In my last column, I examined several decks built around Chalice of the Void. Perhaps the strangest was a GBw Stax deck by Magic Online player Lejay, featuring maindeck Chokes, Trinispheres, and a bunch of big green dudes. I dug around the Legacy forums a bit and discovered that Lejay and a few others had been developing this deck for a couple of months.
They had dubbed the deck “Sylvan Plug”, but since I try to keep this column mostly PG-13, I’ll let you find out why on your own if you really insist. There were several iterations of the deck, but it turns out that Lejay had finished 4-0 in a Daily Event — and split the finals in a couple other events — with this updated version of the list:
Sylvan Plug by Lejay
At its heart, the deck is an attempt to take the Stompy archetype (Chalice of the Void + big dumb finishers) and minimize the archetype’s trademark weakness: inconsistency. Often, games with these decks play out in a similar fashion. Perhaps you get a lock piece or two down, then spend several turns trying to find some action to close the game, giving your opponent a chance to draw out of trouble. Or maybe your early lock piece is countered, your opponent gets down a threat or neutralizes your first threat, and you draw land and redundant 3-Ball’s for several turns. Over the years, deckbuilders have often tried to shoehorn some sort of card advantage or card-selection engine into these decks to alleviate this problem.
So here we have a full set of Green Sun’s Zenith, and a full set of Sylvan Library which does a nice Brainstorm impression in conjunction with the deck’s eight fetchlands. The lifegain from Deathrite Shaman and Obstinate Baloth translates directly into more cards off the Library. Courser of Kruphix helps with this plan too, both by gaining life and by letting you set up the top of your library to burn through the chaff and find more gas in the mid-game. This is the first deck I’ve encountered in Legacy that plans to fully exploit Sylvan Library as a centerpiece of the deck.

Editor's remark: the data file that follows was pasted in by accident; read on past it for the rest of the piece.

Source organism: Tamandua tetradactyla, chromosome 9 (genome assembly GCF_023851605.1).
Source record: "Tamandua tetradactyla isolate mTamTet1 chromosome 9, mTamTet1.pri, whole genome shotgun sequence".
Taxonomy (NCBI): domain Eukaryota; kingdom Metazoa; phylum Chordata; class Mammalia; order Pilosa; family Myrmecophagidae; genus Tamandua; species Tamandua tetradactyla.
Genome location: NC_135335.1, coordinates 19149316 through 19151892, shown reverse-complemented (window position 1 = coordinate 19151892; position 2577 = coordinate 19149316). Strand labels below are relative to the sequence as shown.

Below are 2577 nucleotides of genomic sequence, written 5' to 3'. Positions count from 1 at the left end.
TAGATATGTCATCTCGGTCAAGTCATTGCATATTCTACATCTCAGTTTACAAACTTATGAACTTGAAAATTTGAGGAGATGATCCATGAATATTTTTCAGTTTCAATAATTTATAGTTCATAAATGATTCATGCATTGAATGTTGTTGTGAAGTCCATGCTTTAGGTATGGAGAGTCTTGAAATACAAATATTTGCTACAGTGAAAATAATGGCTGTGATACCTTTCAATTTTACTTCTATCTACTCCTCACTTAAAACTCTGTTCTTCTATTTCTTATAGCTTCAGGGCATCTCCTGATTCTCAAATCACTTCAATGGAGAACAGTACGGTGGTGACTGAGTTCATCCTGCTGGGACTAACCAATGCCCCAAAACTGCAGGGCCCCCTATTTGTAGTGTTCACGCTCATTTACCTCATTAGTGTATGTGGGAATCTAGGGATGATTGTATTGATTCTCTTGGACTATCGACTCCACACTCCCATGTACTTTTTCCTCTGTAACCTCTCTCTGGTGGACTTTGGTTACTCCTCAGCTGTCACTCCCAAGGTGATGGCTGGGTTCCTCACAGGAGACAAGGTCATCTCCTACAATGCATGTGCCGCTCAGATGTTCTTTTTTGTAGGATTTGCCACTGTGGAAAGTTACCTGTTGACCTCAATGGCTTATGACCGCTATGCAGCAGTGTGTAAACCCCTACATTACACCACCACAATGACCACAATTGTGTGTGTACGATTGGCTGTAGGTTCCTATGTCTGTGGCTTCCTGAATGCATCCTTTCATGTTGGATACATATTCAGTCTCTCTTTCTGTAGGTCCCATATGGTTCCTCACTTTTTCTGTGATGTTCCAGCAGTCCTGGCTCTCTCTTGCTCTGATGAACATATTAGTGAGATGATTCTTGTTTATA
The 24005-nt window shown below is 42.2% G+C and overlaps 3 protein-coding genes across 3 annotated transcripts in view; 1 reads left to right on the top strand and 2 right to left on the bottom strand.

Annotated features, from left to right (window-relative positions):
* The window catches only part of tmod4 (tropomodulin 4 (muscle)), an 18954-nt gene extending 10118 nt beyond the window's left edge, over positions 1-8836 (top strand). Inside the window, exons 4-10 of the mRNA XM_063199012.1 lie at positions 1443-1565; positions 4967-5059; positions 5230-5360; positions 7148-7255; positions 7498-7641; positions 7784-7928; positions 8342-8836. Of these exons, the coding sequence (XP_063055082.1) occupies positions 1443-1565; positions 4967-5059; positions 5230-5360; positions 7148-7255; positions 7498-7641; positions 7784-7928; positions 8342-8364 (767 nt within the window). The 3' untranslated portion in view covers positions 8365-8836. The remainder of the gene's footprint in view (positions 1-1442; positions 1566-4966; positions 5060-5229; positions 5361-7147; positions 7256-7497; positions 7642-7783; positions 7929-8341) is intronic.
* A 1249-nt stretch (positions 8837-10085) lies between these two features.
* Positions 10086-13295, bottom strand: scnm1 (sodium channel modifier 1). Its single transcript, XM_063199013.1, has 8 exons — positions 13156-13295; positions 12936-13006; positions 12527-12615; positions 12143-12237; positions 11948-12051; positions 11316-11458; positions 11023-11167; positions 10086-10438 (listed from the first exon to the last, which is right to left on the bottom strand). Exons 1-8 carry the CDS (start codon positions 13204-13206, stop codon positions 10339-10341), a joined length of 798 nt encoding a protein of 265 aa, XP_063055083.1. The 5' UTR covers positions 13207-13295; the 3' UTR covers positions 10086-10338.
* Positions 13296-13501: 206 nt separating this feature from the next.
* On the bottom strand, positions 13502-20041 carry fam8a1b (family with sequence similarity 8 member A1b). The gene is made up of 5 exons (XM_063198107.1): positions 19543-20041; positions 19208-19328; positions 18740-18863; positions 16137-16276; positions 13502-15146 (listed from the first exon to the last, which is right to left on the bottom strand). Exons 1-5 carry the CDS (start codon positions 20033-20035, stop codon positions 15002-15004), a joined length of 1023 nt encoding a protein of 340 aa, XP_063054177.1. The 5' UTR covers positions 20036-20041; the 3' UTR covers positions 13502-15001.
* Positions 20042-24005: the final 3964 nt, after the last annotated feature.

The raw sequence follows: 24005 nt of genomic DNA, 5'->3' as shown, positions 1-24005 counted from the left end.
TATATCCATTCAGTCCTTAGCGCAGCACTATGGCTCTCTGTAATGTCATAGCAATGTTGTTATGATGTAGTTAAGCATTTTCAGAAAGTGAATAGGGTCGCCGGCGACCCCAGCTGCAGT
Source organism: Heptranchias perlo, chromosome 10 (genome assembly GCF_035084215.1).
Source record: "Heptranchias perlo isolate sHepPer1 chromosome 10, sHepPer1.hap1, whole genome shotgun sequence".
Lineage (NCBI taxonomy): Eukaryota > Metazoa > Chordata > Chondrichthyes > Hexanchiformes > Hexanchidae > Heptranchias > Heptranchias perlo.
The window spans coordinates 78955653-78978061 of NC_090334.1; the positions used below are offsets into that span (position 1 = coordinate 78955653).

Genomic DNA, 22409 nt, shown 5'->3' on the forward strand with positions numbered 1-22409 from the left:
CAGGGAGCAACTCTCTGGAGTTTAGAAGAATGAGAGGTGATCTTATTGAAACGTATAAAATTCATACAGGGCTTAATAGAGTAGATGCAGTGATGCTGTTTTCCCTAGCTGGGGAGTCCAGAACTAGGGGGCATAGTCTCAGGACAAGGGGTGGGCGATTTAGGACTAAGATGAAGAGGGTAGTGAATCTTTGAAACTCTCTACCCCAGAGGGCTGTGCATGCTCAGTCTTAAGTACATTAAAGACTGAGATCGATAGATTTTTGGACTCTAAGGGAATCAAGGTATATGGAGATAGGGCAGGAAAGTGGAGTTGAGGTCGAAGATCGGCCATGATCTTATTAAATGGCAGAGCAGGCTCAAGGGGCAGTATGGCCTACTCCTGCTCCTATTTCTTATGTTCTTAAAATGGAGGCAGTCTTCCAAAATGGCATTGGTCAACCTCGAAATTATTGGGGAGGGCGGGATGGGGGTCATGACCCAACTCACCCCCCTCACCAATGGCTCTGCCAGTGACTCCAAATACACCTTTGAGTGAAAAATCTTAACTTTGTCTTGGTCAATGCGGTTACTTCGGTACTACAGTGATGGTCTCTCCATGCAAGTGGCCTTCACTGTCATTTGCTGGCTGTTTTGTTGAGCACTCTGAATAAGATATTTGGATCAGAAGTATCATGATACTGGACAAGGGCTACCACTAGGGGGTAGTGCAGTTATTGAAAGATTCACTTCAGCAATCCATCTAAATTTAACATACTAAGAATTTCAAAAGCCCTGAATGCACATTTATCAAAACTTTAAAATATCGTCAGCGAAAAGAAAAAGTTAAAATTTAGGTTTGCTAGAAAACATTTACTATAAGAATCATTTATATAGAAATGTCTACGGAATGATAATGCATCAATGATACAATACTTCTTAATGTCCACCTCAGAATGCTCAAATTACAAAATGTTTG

In this week’s videos, you’ll see me face a Dredge deck, a UWR Delver deck, and finally an Eggs variant.
The deck felt competitive, except against Dredge where the hate seemed both insufficient and too slow. But that’s not a very popular matchup to worry about these days. The Delver matchup is what you really need to be prepared for. I played against UR Delver in the practice room before recording in the queues, and against UR you have so many must-counter spells that you feel like you should be unstoppable. Theoretically, that matchup should be one of the main reasons to play a Chalice-based deck. But sometimes the blue mage’s card draw and filtering is just so good that they manage to counter every dang one of those must-counter spells, reload with a Treasure Cruise and finish you off while you topdeck lands. As you saw in the UWR video, that deck’s access to Swords to Plowshares gives it a distinct advantage against you, whereas your team of mostly x/4′s is pretty nice against decks reliant exclusively on Lightning Bolt and friends as a removal suite.
One idea which has been floated in online discussions is to add red to this deck to support Punishing Fire. It’s possible that would help grind out wins against Delver, and give you a way to keep interacting during those stretches when the deck is desperately digging for action. Another option is to give the deck a combo finish with Natural Order or Dark Depths. I don’t think an optimal version of this deck has been discovered yet, and it will be interesting to see if the deck has any legs moving forward.